Three Generations Search for their Sephardic Roots in the Deep South

Temple Mickve Israel

It is December 24th, one of the busiest travel days of the year. In the snaking line at SeaTac airport, the ticket counter barely visible in the distance, stands three generations of the  Owen family. Grandfather, father and son. Seemingly oblivious to the chaos around them, the three review their ambitious itinerary, shuffling themselves and their luggage closer towards the counter as opportunity allows.

As their fellow travelers anticipate holiday reunions with family and loved ones, few on their flight have been separated from their kin as long as the Owens. Hundreds of years separate this family from the objects of their search.


Rabbi Benjy Owen.

The journey formulated slowly in the mind of Benjy Owen, a Rabbi and Dean of Jewish Studies at Northwest Yeshiva High School near Seattle. “I taught a course last year about the American Jewish Experience at Northwest Yeshiva High School” recalled Rabbi Owen. “Early on in the course, we learned that the first Jews in North America were of Spanish-Portuguese origin – descendants of the generation that had been exiled from Spain and Portugal in the 15th century.”

The research Rabbi Owen conducted for his students resonated deeper than mere classroom preparation for a history course, in a way he was uncovering his own history.  A descendent of Judeo Spanish Jews on both sides of his family, the language and traditions of these early immigrants resonated deeply. Rabbi Owen’s father, Ruben, was born in the deep South. Ruben’s family (like Benjy’s mother’s family) were part of an early 20th century Sephardic migration from the Island of Rhodes.

While Rabbi Owen’s family arrived on American shores over 200 years after the earliest Sephardic immigrants, they share the same origins, all being descendants of the generation that had been exiled from Spain and Portugal in the 15th century.

As Rabbi Owen delved into his research, he learned of the proud Sephardic immigrants that labored to build a vibrant community in a new, rugged but free land. “I learned that these Jews settled and built Jewish communities in cities like Newport, Rhode Island; New York City; Charleston, South Carolina; Savannah, Georgia and New Orleans, Louisiana.”

Was there any remnant of these historic communities left? Wondered Rabbi Owen.  He soon “found pictures of the preserved synagogues and cemeteries in these communities.”

Beth Elohim

Rabbi Owen felt compelled to uncover the mysteries and histories of these early American Jewish communities, but not alone. “I was inspired to see these sites first-hand with my father who was born in the Southern city of Montgomery, Alabama.” But a father and son trip while delightful enough,  seemed incomplete. A quick phone call and Rabbi Owen’s brother Jacob who resides in Los Angeles, was on board. He will meet them there. Rabbi Owen’s up for anything 15 year old son Jeffrey happily signed on as well.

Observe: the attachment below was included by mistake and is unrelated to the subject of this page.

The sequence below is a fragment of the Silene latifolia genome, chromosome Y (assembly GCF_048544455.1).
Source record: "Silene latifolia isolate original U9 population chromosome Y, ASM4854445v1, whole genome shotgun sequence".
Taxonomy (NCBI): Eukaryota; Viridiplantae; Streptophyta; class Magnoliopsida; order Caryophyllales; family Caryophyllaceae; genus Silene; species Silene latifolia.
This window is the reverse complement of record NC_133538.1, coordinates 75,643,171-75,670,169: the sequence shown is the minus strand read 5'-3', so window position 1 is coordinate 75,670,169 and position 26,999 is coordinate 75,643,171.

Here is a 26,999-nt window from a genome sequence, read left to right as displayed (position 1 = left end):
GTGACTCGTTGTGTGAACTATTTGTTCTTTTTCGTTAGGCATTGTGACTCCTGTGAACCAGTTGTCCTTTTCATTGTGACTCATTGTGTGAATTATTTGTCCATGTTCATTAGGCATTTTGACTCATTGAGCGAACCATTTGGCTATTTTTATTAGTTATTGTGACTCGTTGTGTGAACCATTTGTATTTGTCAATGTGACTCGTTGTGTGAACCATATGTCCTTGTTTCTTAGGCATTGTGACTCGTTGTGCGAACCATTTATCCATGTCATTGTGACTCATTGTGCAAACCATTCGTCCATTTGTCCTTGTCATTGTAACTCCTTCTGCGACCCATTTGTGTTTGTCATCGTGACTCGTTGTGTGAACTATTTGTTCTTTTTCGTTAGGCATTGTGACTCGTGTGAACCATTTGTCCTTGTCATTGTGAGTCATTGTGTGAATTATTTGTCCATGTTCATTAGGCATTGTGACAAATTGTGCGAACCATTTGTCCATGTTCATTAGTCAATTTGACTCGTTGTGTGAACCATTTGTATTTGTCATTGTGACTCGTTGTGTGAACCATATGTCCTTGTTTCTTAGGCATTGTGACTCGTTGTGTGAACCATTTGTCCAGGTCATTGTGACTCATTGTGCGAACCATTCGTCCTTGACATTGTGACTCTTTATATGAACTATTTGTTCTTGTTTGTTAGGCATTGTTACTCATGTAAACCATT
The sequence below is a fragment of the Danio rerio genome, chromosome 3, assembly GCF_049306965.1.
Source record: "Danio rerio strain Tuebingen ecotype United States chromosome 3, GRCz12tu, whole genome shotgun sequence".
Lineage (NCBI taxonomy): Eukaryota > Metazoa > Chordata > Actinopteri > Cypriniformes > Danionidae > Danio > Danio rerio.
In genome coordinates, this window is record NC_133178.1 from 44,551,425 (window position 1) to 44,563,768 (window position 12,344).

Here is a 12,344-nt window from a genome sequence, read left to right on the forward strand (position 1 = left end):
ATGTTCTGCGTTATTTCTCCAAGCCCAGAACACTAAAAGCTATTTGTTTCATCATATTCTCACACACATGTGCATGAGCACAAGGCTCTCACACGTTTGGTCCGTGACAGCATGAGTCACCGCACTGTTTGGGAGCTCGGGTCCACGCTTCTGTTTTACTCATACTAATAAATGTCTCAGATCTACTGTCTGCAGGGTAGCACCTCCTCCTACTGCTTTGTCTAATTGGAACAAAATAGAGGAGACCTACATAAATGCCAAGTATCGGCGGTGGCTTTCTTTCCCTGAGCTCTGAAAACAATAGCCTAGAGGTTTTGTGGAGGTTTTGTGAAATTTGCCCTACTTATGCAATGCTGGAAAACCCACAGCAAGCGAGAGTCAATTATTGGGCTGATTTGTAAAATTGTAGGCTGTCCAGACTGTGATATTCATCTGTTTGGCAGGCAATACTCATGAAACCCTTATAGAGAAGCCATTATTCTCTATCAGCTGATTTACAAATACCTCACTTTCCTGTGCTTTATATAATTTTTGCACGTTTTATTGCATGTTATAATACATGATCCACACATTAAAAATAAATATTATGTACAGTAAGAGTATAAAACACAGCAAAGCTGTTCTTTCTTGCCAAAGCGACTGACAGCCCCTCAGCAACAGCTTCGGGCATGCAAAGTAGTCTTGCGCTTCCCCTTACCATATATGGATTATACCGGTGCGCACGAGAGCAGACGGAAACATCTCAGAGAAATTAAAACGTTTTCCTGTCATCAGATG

By sharing this experience in the context of different relationships – grandfather, father, son, uncle, nephew – the experience will be that much more rich.

Explained Rabbi Owen, “The Torah says, “ask your father and he will tell you, your grandfather and he will say it to you.”  The Torah differentiates between the telling of the father and the saying of the grandfather.  What one learns from another is influenced by the relationship that one has with another.  By sharing this experience in the context of different relationships – grandfather, father, son, uncle, nephew – the experience will be that much more rich.” Rabbi Owen has special hopes for his son’s southern experience, “Jeffrey identifies strongly as a Sephardic Jew.  I hope that that identity becomes more rich and nuanced through our experiences.”

Poring over maps and perusing history texts and family records the Owens formulated an ambitious itinerary. “We plan to see five Sephardic Jewish communities – Charleston, South Carolina; Savannah, Georgia; Atlanta, Georgia; Montgomery, Alabama and New Orleans, Louisiana Rabbi Owen told TMR. 

“In each of these cities, we will see all edifices, important Jewish sites and historic cemeteries.  When possible, we have arranged a tour.  We plan to pray in local synagogues, if there is a Minyan.  We will also see other cities and towns that have meaning to us such as Columbus, Georgia where my father lived and where his parents are buried, Biloxi, Mississippi and Selma, Alabama (for its connection to the Civil Rights Struggle in the middle part of the 20th century). 



Being an administrator of a Jewish High School in the Seattle area, Rabbi Owen must be back in class by the first post vacation day of school, he has only eight days to pursue his multi-state odyssey plan.  

But this is more than a take a snapshot and move on kind of trip. “We have several goals; we want to meet members of my father’s family and other Sephardim who still live in the American South and to honor the memory of those who have passed.  We want to investigate what factors supported the growth of certain communities while others stagnated. And I am most excited to discover  if there are any remaining Sephardic religious and cultural remnants (sefarim, letters, Sifre Torah, songs, etc.).”


Just as Eastern European Jews maintained their own Jewish vernacular known as Yiddish, Sephardic Jews retained their Judeo-Spanish language known as Ladino. “Which is why we are calling this trip, the Ladino Y’all Experience” said Rabbi Owen unsuccessfully holding back a wide grin.

Rabbi Benjy Owen, his father Ruben, his brother Jacob and his son Jeffrey departed for their “Ladino Y’all Experience” journey to the south this past Wednesday, December 24th. They promise to share their adventures with readers of The Mike Report upon their return.

(C) 2014 The Mike Report.